Obama commutes sentences of 98 inmates

Obama commutes sentences of 98 inmates
© Victoria Sarno Jordan
President Obama has commuted the sentences of 98 inmates, the White House announced Thursday.
 
It was Obama’s eighth round of commutations this year, bringing him to a total of 872 since taking office — more than the past 11 presidents combined. He's commuted the sentences of 688 inmates this year alone.
 
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Obama has eclipsed Calvin Coolidge, who commuted 773 sentences, but has yet to beat Woodrow Wilson, who holds the record with 1,366 commutations, according to P.S. Ruckman Jr., a political scientist tracking the data.
 
“While there has been much attention paid to the number of commutations issued by the President, at the core, we must remember that there are personal stories behind these numbers,” White House counsel Neil Eggleston wrote in a blog post. 
 
“These are individuals – many of whom made mistakes at a young age – who have diligently worked to rehabilitate themselves while incarcerated.”
 
The batch included 42 inmates serving life sentences. Many will not be released until late 2018 and will have to enroll in residential drug treatment programs. 

The latest round of commutations is part of Obama’s effort to free prisoners serving lengthy sentences handed down during the government's war on drugs.

With less than three months left in office, Obama is speeding up use of his clemency power. But advocates are pressuring him to accelerate the process to ensure more deserving inmates have their sentences shortened.
 
According to the Department of Justice, there were 11,253 petitions pending as of Oct. 6, but not all of those are from inmates that fit the criteria for clemency.
 
Only non-violent, low-level offenders, who have served at least 10 years of their federal sentence, demonstrated good behavior and have no significant criminal history or a history of violence are eligible. 
 
Deputy Attorney General Sally Yates told NPR in August that she’s confident the Department of Justice will be able to get through all the applicants that were submitted by Aug. 31 before Obama’s leaves office, but that’s just one part of the confirmation process. The president must still act on the recommendations he receives.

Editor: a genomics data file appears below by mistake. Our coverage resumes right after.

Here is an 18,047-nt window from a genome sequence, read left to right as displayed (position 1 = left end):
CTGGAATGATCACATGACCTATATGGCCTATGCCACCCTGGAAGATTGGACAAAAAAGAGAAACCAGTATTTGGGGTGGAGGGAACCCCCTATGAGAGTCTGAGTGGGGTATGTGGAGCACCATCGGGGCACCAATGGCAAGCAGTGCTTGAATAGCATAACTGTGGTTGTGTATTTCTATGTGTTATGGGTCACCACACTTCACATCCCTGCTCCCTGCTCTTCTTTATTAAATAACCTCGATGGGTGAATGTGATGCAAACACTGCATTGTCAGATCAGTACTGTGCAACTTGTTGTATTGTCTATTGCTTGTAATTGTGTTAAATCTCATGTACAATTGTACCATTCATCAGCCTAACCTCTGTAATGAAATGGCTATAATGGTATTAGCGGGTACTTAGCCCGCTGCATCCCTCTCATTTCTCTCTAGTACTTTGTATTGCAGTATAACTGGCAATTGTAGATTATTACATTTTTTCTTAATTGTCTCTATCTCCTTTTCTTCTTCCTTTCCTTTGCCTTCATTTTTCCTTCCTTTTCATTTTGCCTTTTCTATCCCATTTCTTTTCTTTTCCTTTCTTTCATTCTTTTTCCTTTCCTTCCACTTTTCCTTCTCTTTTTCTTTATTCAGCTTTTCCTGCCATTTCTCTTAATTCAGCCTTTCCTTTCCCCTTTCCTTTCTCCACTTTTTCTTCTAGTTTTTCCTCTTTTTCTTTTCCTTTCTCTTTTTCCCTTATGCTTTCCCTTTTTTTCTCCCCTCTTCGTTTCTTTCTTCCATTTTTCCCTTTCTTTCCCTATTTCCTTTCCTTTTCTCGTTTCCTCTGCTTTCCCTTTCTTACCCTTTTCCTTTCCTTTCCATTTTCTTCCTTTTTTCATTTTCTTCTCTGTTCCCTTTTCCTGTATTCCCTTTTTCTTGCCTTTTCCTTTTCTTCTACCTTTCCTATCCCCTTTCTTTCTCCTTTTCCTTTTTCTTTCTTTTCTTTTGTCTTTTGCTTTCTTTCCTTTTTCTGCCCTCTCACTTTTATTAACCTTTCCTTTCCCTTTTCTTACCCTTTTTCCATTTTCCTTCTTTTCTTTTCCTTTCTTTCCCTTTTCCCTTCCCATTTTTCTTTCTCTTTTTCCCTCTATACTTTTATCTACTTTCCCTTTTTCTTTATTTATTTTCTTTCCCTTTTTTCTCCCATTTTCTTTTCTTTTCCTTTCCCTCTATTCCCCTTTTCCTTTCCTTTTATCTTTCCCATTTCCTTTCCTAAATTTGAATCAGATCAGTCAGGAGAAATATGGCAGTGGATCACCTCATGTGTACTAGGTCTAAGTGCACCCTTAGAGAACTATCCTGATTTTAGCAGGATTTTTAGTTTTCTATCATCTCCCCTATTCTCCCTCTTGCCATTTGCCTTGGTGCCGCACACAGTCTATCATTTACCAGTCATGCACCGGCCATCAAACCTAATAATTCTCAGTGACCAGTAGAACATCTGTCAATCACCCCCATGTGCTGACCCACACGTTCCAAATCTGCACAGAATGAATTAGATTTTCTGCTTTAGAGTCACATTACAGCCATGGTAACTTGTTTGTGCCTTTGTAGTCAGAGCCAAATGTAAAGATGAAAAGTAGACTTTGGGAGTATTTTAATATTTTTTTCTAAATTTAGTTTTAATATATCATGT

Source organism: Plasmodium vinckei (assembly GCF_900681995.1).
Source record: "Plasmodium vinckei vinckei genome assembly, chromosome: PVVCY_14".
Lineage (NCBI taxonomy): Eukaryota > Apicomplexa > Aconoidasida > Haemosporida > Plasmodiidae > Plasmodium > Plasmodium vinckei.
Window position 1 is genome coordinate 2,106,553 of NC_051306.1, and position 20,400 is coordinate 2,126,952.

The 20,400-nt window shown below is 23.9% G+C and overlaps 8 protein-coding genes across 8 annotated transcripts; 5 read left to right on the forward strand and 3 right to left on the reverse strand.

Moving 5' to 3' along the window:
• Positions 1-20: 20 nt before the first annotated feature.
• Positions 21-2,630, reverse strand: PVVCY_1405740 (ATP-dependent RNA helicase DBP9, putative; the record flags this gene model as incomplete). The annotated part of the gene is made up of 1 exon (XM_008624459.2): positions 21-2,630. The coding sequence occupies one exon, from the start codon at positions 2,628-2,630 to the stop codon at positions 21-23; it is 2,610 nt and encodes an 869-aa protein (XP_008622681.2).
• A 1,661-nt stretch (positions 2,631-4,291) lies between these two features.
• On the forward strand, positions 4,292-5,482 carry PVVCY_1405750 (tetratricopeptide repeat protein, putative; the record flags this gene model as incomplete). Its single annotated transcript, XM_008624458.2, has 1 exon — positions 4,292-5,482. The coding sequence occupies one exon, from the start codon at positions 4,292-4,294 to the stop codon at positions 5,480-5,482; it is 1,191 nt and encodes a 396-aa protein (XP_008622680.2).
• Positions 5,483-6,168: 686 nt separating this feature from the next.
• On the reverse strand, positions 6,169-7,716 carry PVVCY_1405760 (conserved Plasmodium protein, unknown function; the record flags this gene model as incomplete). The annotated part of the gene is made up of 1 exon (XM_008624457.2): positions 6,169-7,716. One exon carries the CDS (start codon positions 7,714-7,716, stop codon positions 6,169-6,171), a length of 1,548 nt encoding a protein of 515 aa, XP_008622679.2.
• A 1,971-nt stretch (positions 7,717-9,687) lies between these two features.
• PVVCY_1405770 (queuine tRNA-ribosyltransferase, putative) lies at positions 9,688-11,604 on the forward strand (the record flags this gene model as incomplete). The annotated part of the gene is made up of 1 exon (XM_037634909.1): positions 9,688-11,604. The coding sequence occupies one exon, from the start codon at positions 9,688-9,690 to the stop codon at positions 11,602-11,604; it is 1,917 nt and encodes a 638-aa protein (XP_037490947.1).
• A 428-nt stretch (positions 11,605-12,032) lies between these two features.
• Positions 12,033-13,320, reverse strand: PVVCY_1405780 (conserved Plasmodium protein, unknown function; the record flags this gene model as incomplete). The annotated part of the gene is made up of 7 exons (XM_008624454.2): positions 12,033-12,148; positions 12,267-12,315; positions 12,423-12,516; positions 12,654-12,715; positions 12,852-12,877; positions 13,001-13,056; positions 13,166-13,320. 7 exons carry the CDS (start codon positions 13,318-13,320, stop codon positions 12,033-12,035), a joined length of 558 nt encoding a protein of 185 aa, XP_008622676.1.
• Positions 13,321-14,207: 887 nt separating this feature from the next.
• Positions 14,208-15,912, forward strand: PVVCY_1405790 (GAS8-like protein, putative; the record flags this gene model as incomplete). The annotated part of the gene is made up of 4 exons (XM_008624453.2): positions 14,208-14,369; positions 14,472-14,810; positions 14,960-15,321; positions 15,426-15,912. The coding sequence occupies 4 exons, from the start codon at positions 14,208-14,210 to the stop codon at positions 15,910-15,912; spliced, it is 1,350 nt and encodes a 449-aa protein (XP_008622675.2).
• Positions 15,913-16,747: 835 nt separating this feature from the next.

Some influential Republicans have criticized the program, arguing the administration has expanded relief to dangerous criminals. 
 
 
"An alarming number of offenders whose sentences you have commuted were convicted of possession of a firearm during the commission of a felony," Goodlatte wrote in a letter to the president. 
 
He said others were known gang members. "These are clearly not low-level, non-violent drug offenders," the congressman wrote. 

With only 84 days left, criminal-justice reform groups are encouraging the president to keep his current pace to ensure every inmate waiting gets an answer in time.

They say there’s no guarantee the next president will continue on with the clemency initiative Obama started in 2014.
 
“What he’s doing is historic, it’s groundbreaking. … He’s trying to do what he can within his power to restore a sense of fairness at the heart of our criminal justice system and I think that has to be commended,” said Brittany Byrd, an attorney who leads the #Cut50 group’s #ClemencyNOW campaign.
 
- Updated at 4:27 p.m.